This step by step diy woodworking project is about a 16×18 outdoor lean to pavilion plans. I have designed this large rectangular pavilion made from 6×6 lumber, so it can be sturdy and simple to build as a DIY project. The roof has a 4:12 pitch and it is sheeted with plywood then asphalt shingled are installed. Take a look over the rest of our woodworking plans, if you want to get more building inspiration.
When buying the lumber, you should select the planks with great care, making sure they are straight and without any visible flaws (cracks, knots, twists, decay). Investing in cedar or other weather resistant lumber is a good idea, as it will pay off on the long run. Use a spirit level to plumb and align the components, before inserting the galvanized screws, otherwise the project won’t have a symmetrical look. If you have all the materials and tools required for the project, you could get the job done in about a day. See all my Premium Plans HERE.
Projects made from these plans
16×18 Lean to Pavilion – Free DIY Plans
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- A – 6 pieces of 6×6 lumber – 8 ft long POSTS
- B – 2 pieces of 6×8 lumber – 11 ft long, 2 pieces – 9 ft long TOP PLATES
- C – 3 pieces of 6×8 lumber – 16 ft long CROSSBEAMS
- D – 12 pieces of 6×6 lumber – 36″ long BRACES
- 6 pieces of 6×6 lumber – 8 ft
- 3 pieces of 6×6 lumber – 12 ft
- 2 pieces of 6×8 lumber – 12 ft
- 3 pieces of 6×8 lumber – 16 ft
- 2 pieces of 6×8 lumber – 10 ft
- 16 pieces of 8″ screws, 16 pieces of 10″ screws
- post hole digger
- 6 6×6 post anchors
- 48 pieces of 5 1/2″ screws
- wood glue, stain/paint
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- PART 1: 16×18 Pavilion Plans
- PART 2: 16x18 Pavilion Roof Plans
How to build a 16×18 pavilion
The first step of the project is to layout the posts for the 16×18 pavilion. Use batter boards and string to determine the location of the posts. Apply the 3-4-5 rule to every corner of the pavilion, so you make sure they are right angled.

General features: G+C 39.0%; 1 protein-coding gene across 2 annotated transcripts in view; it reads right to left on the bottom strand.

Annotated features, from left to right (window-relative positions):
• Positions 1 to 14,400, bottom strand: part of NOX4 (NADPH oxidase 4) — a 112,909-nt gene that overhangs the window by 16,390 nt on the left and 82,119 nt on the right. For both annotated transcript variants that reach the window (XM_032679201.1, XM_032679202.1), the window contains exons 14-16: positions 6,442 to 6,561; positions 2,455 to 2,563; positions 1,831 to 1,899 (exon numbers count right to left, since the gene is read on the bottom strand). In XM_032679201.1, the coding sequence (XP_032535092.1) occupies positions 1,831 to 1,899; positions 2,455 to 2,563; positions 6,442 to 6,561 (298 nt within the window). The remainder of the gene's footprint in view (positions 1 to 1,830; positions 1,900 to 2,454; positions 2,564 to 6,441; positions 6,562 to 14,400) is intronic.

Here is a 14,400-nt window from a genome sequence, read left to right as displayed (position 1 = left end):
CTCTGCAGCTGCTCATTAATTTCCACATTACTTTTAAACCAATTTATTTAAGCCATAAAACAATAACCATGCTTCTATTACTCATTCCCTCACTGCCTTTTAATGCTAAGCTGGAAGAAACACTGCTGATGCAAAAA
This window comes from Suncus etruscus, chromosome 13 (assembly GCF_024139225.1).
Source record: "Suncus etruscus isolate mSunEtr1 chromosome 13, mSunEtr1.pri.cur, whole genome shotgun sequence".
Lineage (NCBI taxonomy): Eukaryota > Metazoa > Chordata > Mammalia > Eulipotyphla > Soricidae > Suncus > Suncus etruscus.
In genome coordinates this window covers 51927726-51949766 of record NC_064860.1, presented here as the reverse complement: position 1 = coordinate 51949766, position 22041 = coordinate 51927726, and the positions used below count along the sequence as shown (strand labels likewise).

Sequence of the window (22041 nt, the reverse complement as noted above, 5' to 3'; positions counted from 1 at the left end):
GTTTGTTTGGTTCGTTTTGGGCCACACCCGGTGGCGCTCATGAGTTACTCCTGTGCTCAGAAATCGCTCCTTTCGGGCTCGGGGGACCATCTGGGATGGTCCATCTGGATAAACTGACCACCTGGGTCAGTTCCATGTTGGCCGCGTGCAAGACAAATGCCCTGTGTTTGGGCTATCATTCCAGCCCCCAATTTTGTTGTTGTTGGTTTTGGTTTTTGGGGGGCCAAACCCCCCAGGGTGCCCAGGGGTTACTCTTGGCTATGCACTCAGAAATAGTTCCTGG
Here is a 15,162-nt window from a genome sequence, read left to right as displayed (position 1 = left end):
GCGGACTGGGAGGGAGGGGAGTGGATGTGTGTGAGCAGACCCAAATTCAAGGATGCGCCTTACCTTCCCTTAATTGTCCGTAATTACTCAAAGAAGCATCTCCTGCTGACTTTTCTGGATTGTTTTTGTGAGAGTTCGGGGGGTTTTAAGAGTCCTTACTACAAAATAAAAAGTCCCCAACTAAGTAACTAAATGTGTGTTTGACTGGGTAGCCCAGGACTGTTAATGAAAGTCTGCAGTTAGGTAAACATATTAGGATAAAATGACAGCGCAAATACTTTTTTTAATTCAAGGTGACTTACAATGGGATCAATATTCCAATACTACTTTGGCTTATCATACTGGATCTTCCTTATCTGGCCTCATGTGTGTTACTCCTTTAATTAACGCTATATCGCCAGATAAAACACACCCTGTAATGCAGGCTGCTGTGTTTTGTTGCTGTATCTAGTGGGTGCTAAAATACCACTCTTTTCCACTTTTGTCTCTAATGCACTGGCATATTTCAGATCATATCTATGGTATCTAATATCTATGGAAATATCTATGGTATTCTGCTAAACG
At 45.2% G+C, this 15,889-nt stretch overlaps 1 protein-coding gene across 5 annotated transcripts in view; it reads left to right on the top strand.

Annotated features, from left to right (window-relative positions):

Moreover measure the diagonals and make sure they are equal. Determining the location for the pavilion is essential, as you have to comply with the local building codes. Make sure the surface is level and remove the vegetation layer.
Dig 3′ deep holes into the ground with a post hole digger. Align the holes with attention and then fit form tubes. Fill the holes with concrete and install the post anchors. Let the concrete to dry out.
Use a spirit level to plumb the posts and then lock them into place with temporarily braces. Secure the posts to the anchors.
Use 6×8 lumber for the top plates of the pavilion. Use a circular saw to make the notches to beams, as shown in the diagram. Make parallel cuts inside the marked areas and then remove the excess with a chisel. Smooth the surface with sandpaper.
Fit the top plates to the sides of the pavilion. Notice the overhangs to the beams on the front of the pavilion. Make sure the corners are square and check if the beams are horizontal. Drill pilot holes through the top of the beams and insert 8″ screws into the posts.
If the top of the posts are not at the same level, use a laser level and a circular saw to adjust them.
Fit the cross-beams to the top of the posts. Plumb the posts with a spirit level and make sure the plates are horizontal. Check if the corners are square and align the edges with attention. Drill pilot holes through the plates and insert 10″ screws into the top of the posts.
Use 6×6 lumber for the braces. Double check if the posts are plumb and if the corners are square. Cut both ends of the braces at 45 degrees and then secure them into place with 5 1/2″ screws, after drilling pilot holes. These braces will really enhance the rigidity of the pavilion, so make sure you don’t take shortcuts and install them properly.
This rectangular pavilion with a lean to roof makes for a perfect retreat area in your garden. You will have a shaded area that is ideal for hang outs with family and friends.
Fill the holes with wood putty and let them dry out for a few hours. Smooth the surface with 100-220 grit sandpaper and remove the residues with a damp cloth. Check out PART 2 of the project, to learn how to make the lean to roof of the pavilion.
Top Tip: Apply a few coats of paint or stain to the components, to enhance the look of the project. Make sure you take a look over the rest of my pergola/gazebo/pavilion plans HERE. See all my free woodworking plans (over 1000) HERE. This 16×18 lean to pavilion is also available as a Premium Plan (1 PDF file with full Cut & Shopping lists, Cut diagram Layout), by clicking the Get PDF Plans button bellow.
This woodworking project was about 16×18 lean to pavilion plans free. If you want to see more outdoor plans, check out the rest of our step by step projects and follow the instructions to obtain a professional result. Feel free to SHARE my plans with your friends.